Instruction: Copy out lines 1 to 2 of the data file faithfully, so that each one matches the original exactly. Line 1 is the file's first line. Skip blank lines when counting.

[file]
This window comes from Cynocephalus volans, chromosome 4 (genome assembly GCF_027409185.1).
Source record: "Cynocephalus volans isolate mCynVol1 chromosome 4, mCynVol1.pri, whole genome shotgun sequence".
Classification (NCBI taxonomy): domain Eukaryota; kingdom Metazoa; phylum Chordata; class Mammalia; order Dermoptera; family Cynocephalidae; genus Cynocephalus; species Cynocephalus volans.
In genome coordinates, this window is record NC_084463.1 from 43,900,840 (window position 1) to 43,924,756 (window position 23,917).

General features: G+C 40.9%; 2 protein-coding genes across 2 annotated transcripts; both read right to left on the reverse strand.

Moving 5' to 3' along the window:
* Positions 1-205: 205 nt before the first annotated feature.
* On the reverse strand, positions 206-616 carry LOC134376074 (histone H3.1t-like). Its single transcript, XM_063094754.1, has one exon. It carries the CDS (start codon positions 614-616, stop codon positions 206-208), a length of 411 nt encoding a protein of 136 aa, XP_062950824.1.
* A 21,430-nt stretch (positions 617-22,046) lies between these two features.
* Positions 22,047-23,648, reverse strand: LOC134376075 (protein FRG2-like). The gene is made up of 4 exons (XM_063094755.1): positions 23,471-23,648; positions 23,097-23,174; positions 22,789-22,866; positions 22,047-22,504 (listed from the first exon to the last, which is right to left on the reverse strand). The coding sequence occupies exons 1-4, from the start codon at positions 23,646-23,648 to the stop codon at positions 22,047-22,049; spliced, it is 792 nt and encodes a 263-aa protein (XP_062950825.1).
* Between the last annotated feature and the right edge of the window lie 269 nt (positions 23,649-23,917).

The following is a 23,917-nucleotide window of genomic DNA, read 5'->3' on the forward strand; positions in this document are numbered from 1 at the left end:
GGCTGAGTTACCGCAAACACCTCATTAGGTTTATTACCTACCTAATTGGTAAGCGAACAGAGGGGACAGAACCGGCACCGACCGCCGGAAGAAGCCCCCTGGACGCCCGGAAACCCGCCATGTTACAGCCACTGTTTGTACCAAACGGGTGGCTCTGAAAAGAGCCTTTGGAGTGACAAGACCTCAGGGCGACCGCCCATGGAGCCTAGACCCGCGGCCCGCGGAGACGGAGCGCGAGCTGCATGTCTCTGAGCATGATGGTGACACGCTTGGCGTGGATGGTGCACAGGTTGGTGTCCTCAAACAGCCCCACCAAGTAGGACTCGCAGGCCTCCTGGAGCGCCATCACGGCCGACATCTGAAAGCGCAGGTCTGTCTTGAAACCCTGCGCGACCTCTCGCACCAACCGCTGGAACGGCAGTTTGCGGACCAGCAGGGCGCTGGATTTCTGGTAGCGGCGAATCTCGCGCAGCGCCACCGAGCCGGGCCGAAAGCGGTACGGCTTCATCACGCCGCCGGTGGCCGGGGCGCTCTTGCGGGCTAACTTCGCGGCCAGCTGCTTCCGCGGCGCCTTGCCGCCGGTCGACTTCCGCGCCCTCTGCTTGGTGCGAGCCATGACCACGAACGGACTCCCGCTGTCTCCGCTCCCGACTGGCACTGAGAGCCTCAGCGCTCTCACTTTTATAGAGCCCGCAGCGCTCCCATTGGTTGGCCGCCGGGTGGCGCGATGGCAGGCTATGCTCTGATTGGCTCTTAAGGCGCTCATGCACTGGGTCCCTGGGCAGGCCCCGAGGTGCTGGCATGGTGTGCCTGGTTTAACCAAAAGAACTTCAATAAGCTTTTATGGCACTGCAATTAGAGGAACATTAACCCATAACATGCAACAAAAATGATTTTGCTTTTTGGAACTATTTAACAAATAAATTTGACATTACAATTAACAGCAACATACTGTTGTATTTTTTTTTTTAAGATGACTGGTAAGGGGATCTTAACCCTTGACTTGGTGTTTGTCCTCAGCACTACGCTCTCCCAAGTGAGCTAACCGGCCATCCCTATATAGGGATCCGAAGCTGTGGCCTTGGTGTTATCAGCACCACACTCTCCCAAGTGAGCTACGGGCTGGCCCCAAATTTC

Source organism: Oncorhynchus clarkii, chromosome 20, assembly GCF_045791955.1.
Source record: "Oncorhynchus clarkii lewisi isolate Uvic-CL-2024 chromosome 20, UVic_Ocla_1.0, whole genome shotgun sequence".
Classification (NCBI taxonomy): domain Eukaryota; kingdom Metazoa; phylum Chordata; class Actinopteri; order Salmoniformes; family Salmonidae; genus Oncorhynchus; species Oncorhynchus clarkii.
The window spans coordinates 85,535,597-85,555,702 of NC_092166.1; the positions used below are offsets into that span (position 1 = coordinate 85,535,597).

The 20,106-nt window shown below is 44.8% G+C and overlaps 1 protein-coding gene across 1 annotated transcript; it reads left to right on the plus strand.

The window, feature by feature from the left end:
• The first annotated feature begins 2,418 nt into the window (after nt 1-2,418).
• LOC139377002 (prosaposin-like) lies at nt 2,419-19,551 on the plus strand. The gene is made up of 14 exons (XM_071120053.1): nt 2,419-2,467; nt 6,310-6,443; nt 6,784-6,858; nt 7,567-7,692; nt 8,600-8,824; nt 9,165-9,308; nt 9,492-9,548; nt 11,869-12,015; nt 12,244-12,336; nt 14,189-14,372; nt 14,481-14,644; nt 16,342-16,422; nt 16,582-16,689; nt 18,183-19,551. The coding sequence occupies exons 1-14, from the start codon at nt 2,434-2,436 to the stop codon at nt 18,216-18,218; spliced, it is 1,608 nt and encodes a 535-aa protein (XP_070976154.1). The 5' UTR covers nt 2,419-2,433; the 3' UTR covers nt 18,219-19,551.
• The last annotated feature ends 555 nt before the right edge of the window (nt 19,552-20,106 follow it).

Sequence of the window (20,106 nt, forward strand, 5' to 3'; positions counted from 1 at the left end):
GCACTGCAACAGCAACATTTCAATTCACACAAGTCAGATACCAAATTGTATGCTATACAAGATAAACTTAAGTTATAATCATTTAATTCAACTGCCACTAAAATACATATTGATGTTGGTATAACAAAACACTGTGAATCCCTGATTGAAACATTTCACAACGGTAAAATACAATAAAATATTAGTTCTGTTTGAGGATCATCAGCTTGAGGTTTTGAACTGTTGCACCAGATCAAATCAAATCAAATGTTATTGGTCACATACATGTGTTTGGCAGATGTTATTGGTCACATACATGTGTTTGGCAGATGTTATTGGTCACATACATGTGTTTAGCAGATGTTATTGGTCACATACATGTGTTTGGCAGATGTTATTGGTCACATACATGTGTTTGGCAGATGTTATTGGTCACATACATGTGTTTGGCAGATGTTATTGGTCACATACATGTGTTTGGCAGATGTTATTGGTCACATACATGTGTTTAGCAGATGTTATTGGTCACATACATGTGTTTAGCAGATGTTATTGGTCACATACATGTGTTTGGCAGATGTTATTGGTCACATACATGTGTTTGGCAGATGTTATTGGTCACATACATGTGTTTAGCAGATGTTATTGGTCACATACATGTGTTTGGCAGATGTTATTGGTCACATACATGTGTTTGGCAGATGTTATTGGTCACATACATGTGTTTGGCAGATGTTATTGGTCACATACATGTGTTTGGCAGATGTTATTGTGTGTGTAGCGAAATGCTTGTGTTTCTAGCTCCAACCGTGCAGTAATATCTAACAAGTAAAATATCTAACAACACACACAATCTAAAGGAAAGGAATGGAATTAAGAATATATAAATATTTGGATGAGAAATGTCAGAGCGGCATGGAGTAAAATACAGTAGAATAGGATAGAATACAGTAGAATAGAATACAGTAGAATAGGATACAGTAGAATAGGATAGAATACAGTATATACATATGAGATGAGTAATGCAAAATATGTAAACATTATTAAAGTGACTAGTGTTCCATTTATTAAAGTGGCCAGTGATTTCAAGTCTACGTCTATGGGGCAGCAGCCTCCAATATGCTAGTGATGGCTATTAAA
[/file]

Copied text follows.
This window comes from Cynocephalus volans, chromosome 4 (genome assembly GCF_027409185.1).
Source record: "Cynocephalus volans isolate mCynVol1 chromosome 4, mCynVol1.pri, whole genome shotgun sequence".